*******************************************************

 
				OKLAHOMA 
The potential for flood conditions in Oklahoma will be near normal
this spring. Flooding in Oklahoma usually occurs in response to
specific precipitation events. There are currently no indications of
extreme hydrologic conditions to alter the flood potential of the
area.

Water-year rainfall totals vary across Oklahoma but are generally
near average.  Rainfall totals are generally between 75 and 150
percent of average.

Soil moisture is well above normal (80-95th percentile) in
southeastern Oklahoma.  Soil moisture decreases towards more normal
conditions (30-70th percentile) in the panhandle.

Streams and rivers in Oklahoma are running at near-normal levels
across most of Oklahoma.  The exceptions are the panhandle and the
main-stem of the Red River.  Rivers in the panhandle are flowing at
below-normal to much-below normal levels.  The Red River is flowing
at much-above normal levels.

Reservoirs in Oklahoma have, on average, 93 percent of the flood
control storage currently available. Reservoirs in the Arkansas and
Red River systems both average 93 percent of flood control storage
available at this time.
 
The Climate Prediction Center's (CPC) outlooks for the late winter
and early spring (FEB-MAR-APR) call for increased chances (33-40%)
of below-normal temperatures throughout Oklahoma.  The precipitation
outlook calls for equal chances (33%) of above-normal, normal, and
below-normal precipitation in eastern Oklahoma. Central Oklahoma has
increased chances (33-40%) of above-normal precipitation and the
west has significantly increased chances (40-50%).  

The U.S. Drought Monitor shows no drought or drought-related
conditions across Oklahoma. The CPC Drought Outlook indicates no
drought-related conditions should develop over the next three months.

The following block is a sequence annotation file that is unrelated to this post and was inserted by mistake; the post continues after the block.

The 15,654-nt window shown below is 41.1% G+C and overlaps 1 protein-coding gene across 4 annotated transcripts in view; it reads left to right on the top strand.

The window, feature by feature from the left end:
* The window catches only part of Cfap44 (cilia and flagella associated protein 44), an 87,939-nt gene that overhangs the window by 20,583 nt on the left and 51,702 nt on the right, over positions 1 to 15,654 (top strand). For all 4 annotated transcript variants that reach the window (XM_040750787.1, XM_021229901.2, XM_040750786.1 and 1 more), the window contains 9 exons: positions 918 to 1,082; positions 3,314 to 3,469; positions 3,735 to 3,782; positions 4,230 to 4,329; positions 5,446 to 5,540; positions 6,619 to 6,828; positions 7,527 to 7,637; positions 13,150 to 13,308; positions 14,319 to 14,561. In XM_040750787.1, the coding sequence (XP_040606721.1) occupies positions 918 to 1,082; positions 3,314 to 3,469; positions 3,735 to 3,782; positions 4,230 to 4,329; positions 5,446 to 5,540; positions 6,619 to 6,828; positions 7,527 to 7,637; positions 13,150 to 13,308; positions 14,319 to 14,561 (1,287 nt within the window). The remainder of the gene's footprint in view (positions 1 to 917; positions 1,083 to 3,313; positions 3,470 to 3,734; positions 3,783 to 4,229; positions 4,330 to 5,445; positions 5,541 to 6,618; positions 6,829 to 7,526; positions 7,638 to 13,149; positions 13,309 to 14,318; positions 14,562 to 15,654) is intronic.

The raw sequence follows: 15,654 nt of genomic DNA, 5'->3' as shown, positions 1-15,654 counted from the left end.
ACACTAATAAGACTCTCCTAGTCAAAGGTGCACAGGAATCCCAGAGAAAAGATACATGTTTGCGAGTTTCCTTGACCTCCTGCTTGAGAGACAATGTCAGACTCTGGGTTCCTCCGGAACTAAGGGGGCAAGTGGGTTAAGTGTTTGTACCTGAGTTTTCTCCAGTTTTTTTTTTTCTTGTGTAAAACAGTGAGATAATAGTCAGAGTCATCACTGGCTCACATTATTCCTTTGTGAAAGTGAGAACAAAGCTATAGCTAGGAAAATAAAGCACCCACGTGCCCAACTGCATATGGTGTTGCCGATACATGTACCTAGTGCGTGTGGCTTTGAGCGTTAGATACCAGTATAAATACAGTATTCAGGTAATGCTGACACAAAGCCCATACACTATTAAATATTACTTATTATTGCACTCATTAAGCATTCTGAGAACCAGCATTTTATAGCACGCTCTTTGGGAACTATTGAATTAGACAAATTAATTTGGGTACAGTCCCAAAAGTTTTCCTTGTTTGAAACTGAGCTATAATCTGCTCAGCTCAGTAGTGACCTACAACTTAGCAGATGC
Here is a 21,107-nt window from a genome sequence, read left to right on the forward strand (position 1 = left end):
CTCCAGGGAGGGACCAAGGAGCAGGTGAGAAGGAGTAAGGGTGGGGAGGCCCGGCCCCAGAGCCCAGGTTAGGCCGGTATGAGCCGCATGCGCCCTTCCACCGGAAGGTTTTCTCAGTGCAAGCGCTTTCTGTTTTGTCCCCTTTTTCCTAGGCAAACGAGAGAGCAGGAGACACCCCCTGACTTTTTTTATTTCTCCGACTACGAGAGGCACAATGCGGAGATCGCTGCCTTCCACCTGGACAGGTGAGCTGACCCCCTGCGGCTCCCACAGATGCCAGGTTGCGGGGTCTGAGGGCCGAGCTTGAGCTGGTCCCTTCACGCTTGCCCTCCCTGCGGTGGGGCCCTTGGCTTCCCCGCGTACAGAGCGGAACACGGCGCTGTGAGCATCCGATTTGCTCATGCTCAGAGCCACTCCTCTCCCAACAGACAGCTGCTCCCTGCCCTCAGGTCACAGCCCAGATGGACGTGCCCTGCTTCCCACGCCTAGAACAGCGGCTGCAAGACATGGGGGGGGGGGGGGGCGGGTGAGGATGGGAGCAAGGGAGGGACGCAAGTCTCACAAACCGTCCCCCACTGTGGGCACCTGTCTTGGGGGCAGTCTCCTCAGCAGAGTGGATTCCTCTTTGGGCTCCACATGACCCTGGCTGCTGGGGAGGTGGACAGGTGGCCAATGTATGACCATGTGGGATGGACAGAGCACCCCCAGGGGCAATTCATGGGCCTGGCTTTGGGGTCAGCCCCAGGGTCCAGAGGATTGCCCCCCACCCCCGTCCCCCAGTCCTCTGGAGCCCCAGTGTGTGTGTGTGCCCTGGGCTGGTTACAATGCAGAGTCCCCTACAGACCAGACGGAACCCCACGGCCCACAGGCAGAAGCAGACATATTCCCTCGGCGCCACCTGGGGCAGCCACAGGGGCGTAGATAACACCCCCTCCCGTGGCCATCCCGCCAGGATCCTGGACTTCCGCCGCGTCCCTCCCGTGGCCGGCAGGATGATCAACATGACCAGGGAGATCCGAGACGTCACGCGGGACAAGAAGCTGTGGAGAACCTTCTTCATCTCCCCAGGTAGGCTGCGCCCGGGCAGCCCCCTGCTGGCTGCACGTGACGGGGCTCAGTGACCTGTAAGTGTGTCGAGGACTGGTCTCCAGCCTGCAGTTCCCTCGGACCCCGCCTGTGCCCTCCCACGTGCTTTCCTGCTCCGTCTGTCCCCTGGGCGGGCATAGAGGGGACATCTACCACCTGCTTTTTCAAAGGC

*******************************************************
   *                                                     *
   *   This, and additional Water Supply Information,    *
   *         can be found on our Web Page at:            *
   *                                                     *
   *    www.srh.noaa.gov/abrfc/WaterSupply/index.php     *
   *                                                     *
   *******************************************************
 
				TEXAS 
 
The potential for flood conditions in north Texas will be near
normal this spring. Flooding in north Texas usually occurs in
response to specific precipitation events.  There are currently no
indications of extreme hydrologic conditions to alter the flood
potential of thearea.

Water-year precipitation totals across northern Texas are generally
near-normal to above normal.  Areas in the western panhandle have
received 100% to 300% of their average precipitation.  The remainder
of northern Texas saw between 75% and 150% of average rainfall.

Soil moisture conditions across northern Texas range from normal in
the panhandle to extremely high in the central and lower Red River
valley. The Red River is flowing at well-above-normal levels from
the panhandle eastward.  Tributaries of the Red River in the Texas
panhandle are flowing at near-normal levels.  Reservoirs in the Red
River drainage in Texas have an average of 117 percent of the flood
control pool still available.
 
The Climate Prediction Center's (CPC) outlook for the next three
months (FEB-MAR-APR) calls for increased chances (33-40%) of below-
normal temperatures in the panhandle.  Chances for below-normal
temperatures increase (40-50%) eastward across north Texas. The
Precipitation Outlook calls for significantly increased chances
(40-50%) of above-normal precipitation in the panhandle.  Chances
for above-normal precipitation decrease eastward.  Chances for above
normal precipitation are increased (33-40%) in the central Red River
valley.  There are equal chances (33%) for above-normal, below
normal, and normal precipitation in the lower Red River valley.

The U.S. Drought Monitor shows no drought or drought-related
conditions in north Texas or the panhandle.  The CPC Drought
Outlook indicates no drought-related conditions are expected to
develop over the next 3 months.
 
Thanks to the USGS for streamflow condition data, U.S. Army Corps of
Engineers for reservoir condition data, and the Natural Resource
Conservation Service for SNOTEL data.
 
   ******************************************************* 
   *                                                     * 
   *   This, and additional Water Supply Information,    * 
   *         can be found on our Web Page at:            * 
   *                                                     * 
   *    www.srh.noaa.gov/abrfc/WaterSupply/index.php     * 
   *                                                     * 
   ******************************************************* 
 
$$